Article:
Rémi Gruet, CEO at Ocean Energy Europe, shares his thoughts on building the new wave of renewable energy technology
We are literally surrounded by an infinite energy source: our oceans. There are many ways in which the power of the sea can be harnessed – from tides and waves to temperatures and salinity. Transforming this raw power into usable energy is part of the answer to creating a zero-carbon world.
When the wind blows over the sea, its energy is transferred into the water and moves across the planet in the form of waves. Even after the breakers crash to the shore, the power keeps on coming, as the ocean’s swell travels across entire sea basins. An innovative set of technologies, known as wave energy converters (WECs), can extract this huge energy resource and turn it into electricity.
Technology developers from around the world have put their WEC devices through years of extensive testing, and are now racing towards commercialisation. The most advanced technologies come from Europe, where the sector was born, but other countries such as the U.S. and China are catching up with large investments in the sector.
The size of the prize is colossal: with an estimated potential capacity of up to 29,500 TWh (1) per year, wave energy alone could easily meet all of the world’s energy demands.
Wave energy is swell
As we move towards a world powered primarily by renewables, wave energy will have an important role to play in our energy systems. Wind and solar are already the cheapest sources of energy production and will form the backbone of any future energy mix.
Balancing an electricity grid built around these variable renewables will require new solutions – and that’s where ocean energy comes in. Waves keep coming for hours after the wind dies down, long after wind turbines have stopped turning. Adding wave energy to the mix will effectively fill gaps in supply and help smooth the electricity production curve. A vibrant wave energy industry will create new opportunities and new jobs in remote coastal communities, which are often suffering from the decline of historically important industries. Manufacturing, installing and maintaining a large number of machines along Europe’s coast will require specialised labour and skills from more traditional maritime sectors.
The impact is not confined to coastal areas – wave energy already has a supply chain that spreads across Europe. For example, Portugal is now home to both a Finnish wave energy project, and a new manufacturing centre built by a Swedish technology developer. Even landlocked countries are actively involved, making specialist components destined for a life at sea.
As well as producing electricity at the utility-scale, wave energy can serve several niche markets, which currently rely on expensive and polluting fossil fuels. It can power islands and remote areas, offshore installations, aquaculture farms, marine equipment, desalination plants and more. A whisky distillery in Scotland is currently being powered by tidal turbines – another form of ocean energy – so who knows what new applications could lie ahead for wave energy!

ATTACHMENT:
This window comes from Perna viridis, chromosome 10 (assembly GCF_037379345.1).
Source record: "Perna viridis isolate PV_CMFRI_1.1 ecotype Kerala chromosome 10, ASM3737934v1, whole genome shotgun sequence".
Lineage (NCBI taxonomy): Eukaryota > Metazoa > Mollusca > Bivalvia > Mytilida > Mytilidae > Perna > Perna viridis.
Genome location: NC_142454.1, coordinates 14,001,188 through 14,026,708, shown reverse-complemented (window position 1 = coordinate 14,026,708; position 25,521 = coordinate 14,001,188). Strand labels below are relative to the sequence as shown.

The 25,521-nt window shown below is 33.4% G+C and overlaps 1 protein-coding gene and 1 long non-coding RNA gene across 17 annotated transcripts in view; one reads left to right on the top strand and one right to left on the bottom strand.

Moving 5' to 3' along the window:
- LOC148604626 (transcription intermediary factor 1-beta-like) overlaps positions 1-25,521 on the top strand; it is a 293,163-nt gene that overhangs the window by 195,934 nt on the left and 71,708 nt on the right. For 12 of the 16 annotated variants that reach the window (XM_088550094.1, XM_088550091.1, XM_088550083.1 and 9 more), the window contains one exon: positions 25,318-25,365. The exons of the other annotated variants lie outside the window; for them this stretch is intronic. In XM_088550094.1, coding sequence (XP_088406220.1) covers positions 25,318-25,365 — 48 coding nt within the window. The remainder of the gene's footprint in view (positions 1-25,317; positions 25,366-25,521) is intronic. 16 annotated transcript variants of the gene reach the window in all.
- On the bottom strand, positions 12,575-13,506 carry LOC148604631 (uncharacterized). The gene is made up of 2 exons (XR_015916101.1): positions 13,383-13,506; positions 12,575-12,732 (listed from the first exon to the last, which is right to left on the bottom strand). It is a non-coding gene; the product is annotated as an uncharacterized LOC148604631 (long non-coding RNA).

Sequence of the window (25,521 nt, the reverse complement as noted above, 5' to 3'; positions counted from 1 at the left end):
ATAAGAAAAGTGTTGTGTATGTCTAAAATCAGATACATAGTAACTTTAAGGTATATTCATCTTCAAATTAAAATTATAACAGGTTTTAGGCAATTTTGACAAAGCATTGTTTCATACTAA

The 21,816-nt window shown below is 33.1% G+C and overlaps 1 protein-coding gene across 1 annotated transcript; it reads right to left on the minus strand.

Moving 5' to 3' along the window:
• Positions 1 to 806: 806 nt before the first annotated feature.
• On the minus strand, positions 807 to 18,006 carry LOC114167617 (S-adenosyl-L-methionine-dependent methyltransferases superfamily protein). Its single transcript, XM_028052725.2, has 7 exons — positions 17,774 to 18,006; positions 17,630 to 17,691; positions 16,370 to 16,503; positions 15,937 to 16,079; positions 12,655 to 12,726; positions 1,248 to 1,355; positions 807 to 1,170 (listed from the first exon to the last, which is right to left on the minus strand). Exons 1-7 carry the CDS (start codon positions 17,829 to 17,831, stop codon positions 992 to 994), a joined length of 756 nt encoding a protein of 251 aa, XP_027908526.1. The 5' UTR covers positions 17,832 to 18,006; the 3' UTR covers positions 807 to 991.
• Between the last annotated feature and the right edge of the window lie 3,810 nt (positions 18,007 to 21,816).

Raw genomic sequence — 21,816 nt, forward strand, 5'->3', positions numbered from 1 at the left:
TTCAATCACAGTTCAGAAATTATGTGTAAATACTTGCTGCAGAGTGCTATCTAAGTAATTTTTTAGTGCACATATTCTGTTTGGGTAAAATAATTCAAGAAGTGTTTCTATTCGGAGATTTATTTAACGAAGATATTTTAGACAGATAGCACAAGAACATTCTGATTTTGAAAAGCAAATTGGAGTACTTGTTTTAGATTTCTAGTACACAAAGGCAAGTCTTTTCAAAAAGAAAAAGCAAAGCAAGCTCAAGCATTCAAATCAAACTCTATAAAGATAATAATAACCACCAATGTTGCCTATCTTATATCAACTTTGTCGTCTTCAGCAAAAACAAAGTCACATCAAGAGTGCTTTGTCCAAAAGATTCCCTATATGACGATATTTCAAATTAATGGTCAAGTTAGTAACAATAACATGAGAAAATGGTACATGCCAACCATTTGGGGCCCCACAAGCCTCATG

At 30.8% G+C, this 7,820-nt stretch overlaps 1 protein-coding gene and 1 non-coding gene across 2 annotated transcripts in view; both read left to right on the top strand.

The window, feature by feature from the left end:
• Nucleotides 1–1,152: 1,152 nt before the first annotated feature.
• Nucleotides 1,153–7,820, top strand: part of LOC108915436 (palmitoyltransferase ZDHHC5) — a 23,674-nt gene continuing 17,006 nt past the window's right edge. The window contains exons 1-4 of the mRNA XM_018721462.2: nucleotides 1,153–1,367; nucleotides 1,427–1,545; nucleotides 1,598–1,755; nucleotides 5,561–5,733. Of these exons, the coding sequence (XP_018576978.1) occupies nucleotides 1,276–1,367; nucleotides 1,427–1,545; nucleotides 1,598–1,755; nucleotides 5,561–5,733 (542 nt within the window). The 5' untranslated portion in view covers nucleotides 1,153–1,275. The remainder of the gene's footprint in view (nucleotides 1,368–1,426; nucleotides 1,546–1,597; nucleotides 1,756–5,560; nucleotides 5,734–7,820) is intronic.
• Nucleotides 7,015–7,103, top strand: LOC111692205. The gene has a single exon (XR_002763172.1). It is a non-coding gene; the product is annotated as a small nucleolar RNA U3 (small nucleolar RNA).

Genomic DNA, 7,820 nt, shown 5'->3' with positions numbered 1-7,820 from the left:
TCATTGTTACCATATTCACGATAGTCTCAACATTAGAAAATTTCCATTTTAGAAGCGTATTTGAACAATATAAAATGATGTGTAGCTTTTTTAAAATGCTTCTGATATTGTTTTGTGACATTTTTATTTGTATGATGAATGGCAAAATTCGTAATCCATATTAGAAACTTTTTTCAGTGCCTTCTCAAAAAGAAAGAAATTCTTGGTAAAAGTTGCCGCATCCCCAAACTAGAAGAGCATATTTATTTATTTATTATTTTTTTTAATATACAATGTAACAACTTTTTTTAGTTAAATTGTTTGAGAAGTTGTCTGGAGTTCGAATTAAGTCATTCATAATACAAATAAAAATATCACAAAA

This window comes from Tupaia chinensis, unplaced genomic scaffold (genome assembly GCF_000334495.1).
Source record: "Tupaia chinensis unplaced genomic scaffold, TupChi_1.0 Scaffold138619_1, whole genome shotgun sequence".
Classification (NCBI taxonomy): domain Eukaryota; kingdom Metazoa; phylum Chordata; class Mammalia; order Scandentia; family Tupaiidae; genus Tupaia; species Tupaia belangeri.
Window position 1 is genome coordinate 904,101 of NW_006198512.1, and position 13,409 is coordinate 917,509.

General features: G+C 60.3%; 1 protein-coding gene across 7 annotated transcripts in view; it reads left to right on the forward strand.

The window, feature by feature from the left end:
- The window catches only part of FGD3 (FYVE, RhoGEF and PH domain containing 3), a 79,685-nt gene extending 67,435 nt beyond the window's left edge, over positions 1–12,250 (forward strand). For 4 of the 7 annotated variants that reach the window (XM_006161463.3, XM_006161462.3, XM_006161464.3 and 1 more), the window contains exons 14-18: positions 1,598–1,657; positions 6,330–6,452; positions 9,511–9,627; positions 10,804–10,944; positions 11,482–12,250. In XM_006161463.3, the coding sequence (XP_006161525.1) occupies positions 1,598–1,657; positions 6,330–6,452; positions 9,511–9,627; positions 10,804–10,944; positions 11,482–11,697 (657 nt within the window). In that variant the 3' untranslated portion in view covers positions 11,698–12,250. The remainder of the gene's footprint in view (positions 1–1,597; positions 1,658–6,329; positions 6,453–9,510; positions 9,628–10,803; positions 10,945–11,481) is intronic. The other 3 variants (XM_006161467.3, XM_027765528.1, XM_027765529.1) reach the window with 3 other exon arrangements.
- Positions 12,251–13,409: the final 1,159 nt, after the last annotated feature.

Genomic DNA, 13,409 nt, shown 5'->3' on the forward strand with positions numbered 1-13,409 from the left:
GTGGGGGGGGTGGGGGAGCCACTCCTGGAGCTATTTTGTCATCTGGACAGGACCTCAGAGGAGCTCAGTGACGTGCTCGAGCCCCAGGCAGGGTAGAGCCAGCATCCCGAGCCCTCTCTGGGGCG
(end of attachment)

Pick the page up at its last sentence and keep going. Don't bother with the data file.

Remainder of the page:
The path to a wave-powered Europe
12 MW (2) of wave energy has been installed in Europe since 2010, with cumulative capacity increasing steadily. As the technology advances, devices are proving they can survive longer at sea, and producing even more power than anticipated. A whole new generation of full-scale WECs is starting to hit the water – four new machines have been installed in the past five months, three of them in Europe.
There is currently 1.1 MW of wave energy operating in European waters. Technology developers are now building improved devices, factories and R&D facilities as they gear up to install the first multi-device ‘farms’ around Europe. The EU Strategy on Offshore Renewable Energy recently set a target of 1 GW of ocean energy – which includes wave energy – to be installed by 2030. Ocean Energy Europe estimates that by that date, 200 MW to 500 MW (3) of wave energy can be deployed in Europe.
In practice, this means large utility-scale wave farms along the Atlantic coastline, as well as smaller projects in the Mediterranean and the North Sea. New wave & floating wind ‘hybrid’ installations will also be developed, taking full advantage of the synergies between these two technologies. European technology developers will export their machines to countries such as the U.S., Chile and India, and provide cheap renewable power to islands and remote areas.
Looking ahead to 2050, we can reach 80 GW of installed wave energy capacity in Europe. That’s 8% of the continent’s current electricity consumption. A strong policy and financial framework is needed to give wave energy a final push towards commercialisation and kickstart the industry – just like for wind and solar a couple of decades ago.
This means continuing funding for R&I, but also providing revenue support at the national level and making finance affordable, to ensure that new machines are put in the water. The more wave energy we install now, the more we can de-risk the technology and the cheaper it will be to develop bigger and more ambitious projects in the future.
The climate crisis is the biggest challenge facing humanity. How we address it today will have consequences for decades to come. Wave energy presents an incredible opportunity to generate clean and unlimited power, while building a brand-new European industry. A vibrant ocean energy sector in Europe will deliver an energy transition that is economically, environmentally and socially just.
(1) IPCC Renewable Energy Sources and Climate Change Mitigation Report and IRENA Innovation Outlook: Ocean Energy Technologies
(2) OEE Key Stats and Trends 2020
(3) OEE 2030 Ocean Energy Vision, EU Market Study on ocean energy, IEA World Energy Outlook
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